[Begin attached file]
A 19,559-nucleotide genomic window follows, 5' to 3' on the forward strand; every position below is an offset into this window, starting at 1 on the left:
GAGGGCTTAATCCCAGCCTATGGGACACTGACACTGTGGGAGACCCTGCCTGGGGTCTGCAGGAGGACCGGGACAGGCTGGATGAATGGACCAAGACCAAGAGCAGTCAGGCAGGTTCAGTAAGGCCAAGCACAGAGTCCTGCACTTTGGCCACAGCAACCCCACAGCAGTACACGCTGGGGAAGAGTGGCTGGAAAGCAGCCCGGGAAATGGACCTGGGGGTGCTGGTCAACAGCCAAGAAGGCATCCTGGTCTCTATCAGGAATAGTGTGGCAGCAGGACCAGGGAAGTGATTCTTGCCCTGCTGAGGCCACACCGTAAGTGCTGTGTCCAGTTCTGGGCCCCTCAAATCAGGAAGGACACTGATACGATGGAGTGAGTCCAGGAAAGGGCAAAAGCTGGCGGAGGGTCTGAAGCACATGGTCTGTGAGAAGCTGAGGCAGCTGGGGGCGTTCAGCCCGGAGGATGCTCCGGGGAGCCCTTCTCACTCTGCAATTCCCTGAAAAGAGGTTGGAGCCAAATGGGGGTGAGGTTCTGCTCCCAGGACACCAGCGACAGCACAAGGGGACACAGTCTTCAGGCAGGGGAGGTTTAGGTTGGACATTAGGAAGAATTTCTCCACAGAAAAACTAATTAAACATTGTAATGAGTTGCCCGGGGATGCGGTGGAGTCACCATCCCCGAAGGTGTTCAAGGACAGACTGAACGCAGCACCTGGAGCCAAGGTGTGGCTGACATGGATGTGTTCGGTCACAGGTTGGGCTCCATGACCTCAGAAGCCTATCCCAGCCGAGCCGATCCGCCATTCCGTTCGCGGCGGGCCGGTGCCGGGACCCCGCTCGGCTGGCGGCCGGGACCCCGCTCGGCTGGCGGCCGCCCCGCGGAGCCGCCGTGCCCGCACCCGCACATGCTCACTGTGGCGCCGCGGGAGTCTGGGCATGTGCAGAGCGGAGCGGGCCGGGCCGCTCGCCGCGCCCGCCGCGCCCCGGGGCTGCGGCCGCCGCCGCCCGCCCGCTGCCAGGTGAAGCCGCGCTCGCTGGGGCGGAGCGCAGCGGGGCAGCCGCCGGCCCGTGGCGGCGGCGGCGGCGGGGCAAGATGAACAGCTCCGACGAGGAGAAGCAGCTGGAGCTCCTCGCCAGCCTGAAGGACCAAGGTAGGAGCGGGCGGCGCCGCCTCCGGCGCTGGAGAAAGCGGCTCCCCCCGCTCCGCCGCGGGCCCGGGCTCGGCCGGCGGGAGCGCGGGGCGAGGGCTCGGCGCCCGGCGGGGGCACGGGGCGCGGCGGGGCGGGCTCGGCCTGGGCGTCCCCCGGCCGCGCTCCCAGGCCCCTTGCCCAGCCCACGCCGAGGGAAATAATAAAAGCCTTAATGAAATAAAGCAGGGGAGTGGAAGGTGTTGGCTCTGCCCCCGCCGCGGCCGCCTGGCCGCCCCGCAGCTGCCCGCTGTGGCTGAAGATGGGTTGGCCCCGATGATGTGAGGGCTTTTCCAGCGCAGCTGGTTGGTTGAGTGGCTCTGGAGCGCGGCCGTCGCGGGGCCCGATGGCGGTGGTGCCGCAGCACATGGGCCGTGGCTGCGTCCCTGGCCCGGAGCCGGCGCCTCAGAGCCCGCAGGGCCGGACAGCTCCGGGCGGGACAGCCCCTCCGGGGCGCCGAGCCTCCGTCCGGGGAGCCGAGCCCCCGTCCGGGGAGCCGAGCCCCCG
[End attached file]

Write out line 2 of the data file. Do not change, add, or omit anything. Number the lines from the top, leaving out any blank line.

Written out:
GAGGGCTTAATCCCAGCCTATGGGACACTGACACTGTGGGAGACCCTGCCTGGGGTCTGCAGGAGGACCGGGACAGGCTGGATGAATGGACCAAGACCAAGAGCAGTCAGGCAGGTTCAGTAAGGCCAAGCACAGAGTCCTGCACTTTGGCCACAGCAACCCCACAGCAGTACACGCTGGGGAAGAGTGGCTGGAAAGCAGCCCGGGAAATGGACCTGGGGGTGCTGGTCAACAGCCAAGAAGGCATCCTGGTCTCTATCAGGAATAGTGTGGCAGCAGGACCAGGGAAGTGATTCTTGCCCTGCTGAGGCCACACCGTAAGTGCTGTGTCCAGTTCTGGGCCCCTCAAATCAGGAAGGACACTGATACGATGGAGTGAGTCCAGGAAAGGGCAAAAGCTGGCGGAGGGTCTGAAGCACATGGTCTGTGAGAAGCTGAGGCAGCTGGGGGCGTTCAGCCCGGAGGATGCTCCGGGGAGCCCTTCTCACTCTGCAATTCCCTGAAAAGAGGTTGGAGCCAAATGGGGGTGAGGTTCTGCTCCCAGGACACCAGCGACAGCACAAGGGGACACAGTCTTCAGGCAGGGGAGGTTTAGGTTGGACATTAGGAAGAATTTCTCCACAGAAAAACTAATTAAACATTGTAATGAGTTGCCCGGGGATGCGGTGGAGTCACCATCCCCGAAGGTGTTCAAGGACAGACTGAACGCAGCACCTGGAGCCAAGGTGTGGCTGACATGGATGTGTTCGGTCACAGGTTGGGCTCCATGACCTCAGAAGCCTATCCCAGCCGAGCCGATCCGCCATTCCGTTCGCGGCGGGCCGGTGCCGGGACCCCGCTCGGCTGGCGGCCGGGACCCCGCTCGGCTGGCGGCCGCCCCGCGGAGCCGCCGTGCCCGCACCCGCACATGCTCACTGTGGCGCCGCGGGAGTCTGGGCATGTGCAGAGCGGAGCGGGCCGGGCCGCTCGCCGCGCCCGCCGCGCCCCGGGGCTGCGGCCGCCGCCGCCCGCCCGCTGCCAGGTGAAGCCGCGCTCGCTGGGGCGGAGCGCAGCGGGGCAGCCGCCGGCCCGTGGCGGCGGCGGCGGCGGGGCAAGATGAACAGCTCCGACGAGGAGAAGCAGCTGGAGCTCCTCGCCAGCCTGAAGGACCAAGGTAGGAGCGGGCGGCGCCGCCTCCGGCGCTGGAGAAAGCGGCTCCCCCCGCTCCGCCGCGGGCCCGGGCTCGGCCGGCGGGAGCGCGGGGCGAGGGCTCGGCGCCCGGCGGGGGCACGGGGCGCGGCGGGGCGGGCTCGGCCTGGGCGTCCCCCGGCCGCGCTCCCAGGCCCCTTGCCCAGCCCACGCCGAGGGAAATAATAAAAGCCTTAATGAAATAAAGCAGGGGAGTGGAAGGTGTTGGCTCTGCCCCCGCCGCGGCCGCCTGGCCGCCCCGCAGCTGCCCGCTGTGGCTGAAGATGGGTTGGCCCCGATGATGTGAGGGCTTTTCCAGCGCAGCTGGTTGGTTGAGTGGCTCTGGAGCGCGGCCGTCGCGGGGCCCGATGGCGGTGGTGCCGCAGCACATGGGCCGTGGCTGCGTCCCTGGCCCGGAGCCGGCGCCTCAGAGCCCGCAGGGCCGGACAGCTCCGGGCGGGACAGCCCCTCCGGGGCGCCGAGCCTCCGTCCGGGGAGCCGAGCCCCCGTCCGGGGAGCCGAGCCCCCG